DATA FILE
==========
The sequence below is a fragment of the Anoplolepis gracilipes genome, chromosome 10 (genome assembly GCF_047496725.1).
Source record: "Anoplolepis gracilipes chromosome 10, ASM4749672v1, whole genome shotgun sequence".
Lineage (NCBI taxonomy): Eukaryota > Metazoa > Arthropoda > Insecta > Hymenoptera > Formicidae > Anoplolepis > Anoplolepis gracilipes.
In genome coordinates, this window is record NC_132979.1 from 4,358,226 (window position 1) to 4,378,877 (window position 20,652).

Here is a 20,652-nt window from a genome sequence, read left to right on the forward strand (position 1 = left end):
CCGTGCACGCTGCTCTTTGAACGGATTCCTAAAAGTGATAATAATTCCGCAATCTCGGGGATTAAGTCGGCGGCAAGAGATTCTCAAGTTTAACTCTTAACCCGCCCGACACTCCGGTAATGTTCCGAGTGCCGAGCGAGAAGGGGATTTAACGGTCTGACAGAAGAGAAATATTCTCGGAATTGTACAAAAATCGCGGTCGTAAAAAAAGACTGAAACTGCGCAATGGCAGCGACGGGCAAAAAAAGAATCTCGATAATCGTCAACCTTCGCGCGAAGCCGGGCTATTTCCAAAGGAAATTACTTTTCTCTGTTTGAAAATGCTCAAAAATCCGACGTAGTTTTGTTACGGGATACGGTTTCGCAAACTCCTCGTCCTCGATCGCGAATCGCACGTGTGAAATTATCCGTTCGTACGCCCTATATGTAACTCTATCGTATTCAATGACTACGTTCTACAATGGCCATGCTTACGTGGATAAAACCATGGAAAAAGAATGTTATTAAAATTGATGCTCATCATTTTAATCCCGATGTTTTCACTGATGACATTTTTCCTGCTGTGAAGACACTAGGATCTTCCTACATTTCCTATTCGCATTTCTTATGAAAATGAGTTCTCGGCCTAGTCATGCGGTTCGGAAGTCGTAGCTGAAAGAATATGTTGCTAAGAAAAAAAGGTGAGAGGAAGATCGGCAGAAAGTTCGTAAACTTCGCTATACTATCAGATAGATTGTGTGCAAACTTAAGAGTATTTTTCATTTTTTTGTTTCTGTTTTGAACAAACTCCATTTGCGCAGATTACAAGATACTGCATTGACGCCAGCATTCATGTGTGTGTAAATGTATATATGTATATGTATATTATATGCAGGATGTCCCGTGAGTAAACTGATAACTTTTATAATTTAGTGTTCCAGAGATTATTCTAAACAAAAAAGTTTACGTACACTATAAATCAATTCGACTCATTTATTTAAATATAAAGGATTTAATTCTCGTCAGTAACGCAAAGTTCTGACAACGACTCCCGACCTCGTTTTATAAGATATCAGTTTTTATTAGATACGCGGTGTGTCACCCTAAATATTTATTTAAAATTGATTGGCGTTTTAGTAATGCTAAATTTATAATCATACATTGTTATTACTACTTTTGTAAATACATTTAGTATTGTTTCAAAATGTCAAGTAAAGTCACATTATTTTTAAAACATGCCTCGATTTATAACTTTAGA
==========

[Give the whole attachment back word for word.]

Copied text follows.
The sequence below is a fragment of the Anoplolepis gracilipes genome, chromosome 10 (genome assembly GCF_047496725.1).
Source record: "Anoplolepis gracilipes chromosome 10, ASM4749672v1, whole genome shotgun sequence".
Lineage (NCBI taxonomy): Eukaryota > Metazoa > Arthropoda > Insecta > Hymenoptera > Formicidae > Anoplolepis > Anoplolepis gracilipes.
In genome coordinates, this window is record NC_132979.1 from 4,358,226 (window position 1) to 4,378,877 (window position 20,652).

Here is a 20,652-nt window from a genome sequence, read left to right on the forward strand (position 1 = left end):
CCGTGCACGCTGCTCTTTGAACGGATTCCTAAAAGTGATAATAATTCCGCAATCTCGGGGATTAAGTCGGCGGCAAGAGATTCTCAAGTTTAACTCTTAACCCGCCCGACACTCCGGTAATGTTCCGAGTGCCGAGCGAGAAGGGGATTTAACGGTCTGACAGAAGAGAAATATTCTCGGAATTGTACAAAAATCGCGGTCGTAAAAAAAGACTGAAACTGCGCAATGGCAGCGACGGGCAAAAAAAGAATCTCGATAATCGTCAACCTTCGCGCGAAGCCGGGCTATTTCCAAAGGAAATTACTTTTCTCTGTTTGAAAATGCTCAAAAATCCGACGTAGTTTTGTTACGGGATACGGTTTCGCAAACTCCTCGTCCTCGATCGCGAATCGCACGTGTGAAATTATCCGTTCGTACGCCCTATATGTAACTCTATCGTATTCAATGACTACGTTCTACAATGGCCATGCTTACGTGGATAAAACCATGGAAAAAGAATGTTATTAAAATTGATGCTCATCATTTTAATCCCGATGTTTTCACTGATGACATTTTTCCTGCTGTGAAGACACTAGGATCTTCCTACATTTCCTATTCGCATTTCTTATGAAAATGAGTTCTCGGCCTAGTCATGCGGTTCGGAAGTCGTAGCTGAAAGAATATGTTGCTAAGAAAAAAAGGTGAGAGGAAGATCGGCAGAAAGTTCGTAAACTTCGCTATACTATCAGATAGATTGTGTGCAAACTTAAGAGTATTTTTCATTTTTTTGTTTCTGTTTTGAACAAACTCCATTTGCGCAGATTACAAGATACTGCATTGACGCCAGCATTCATGTGTGTGTAAATGTATATATGTATATGTATATTATATGCAGGATGTCCCGTGAGTAAACTGATAACTTTTATAATTTAGTGTTCCAGAGATTATTCTAAACAAAAAAGTTTACGTACACTATAAATCAATTCGACTCATTTATTTAAATATAAAGGATTTAATTCTCGTCAGTAACGCAAAGTTCTGACAACGACTCCCGACCTCGTTTTATAAGATATCAGTTTTTATTAGATACGCGGTGTGTCACCCTAAATATTTATTTAAAATTGATTGGCGTTTTAGTAATGCTAAATTTATAATCATACATTGTTATTACTACTTTTGTAAATACATTTAGTATTGTTTCAAAATGTCAAGTAAAGTCACATTATTTTTAAAACATGCCTCGATTTATAACTTTAGA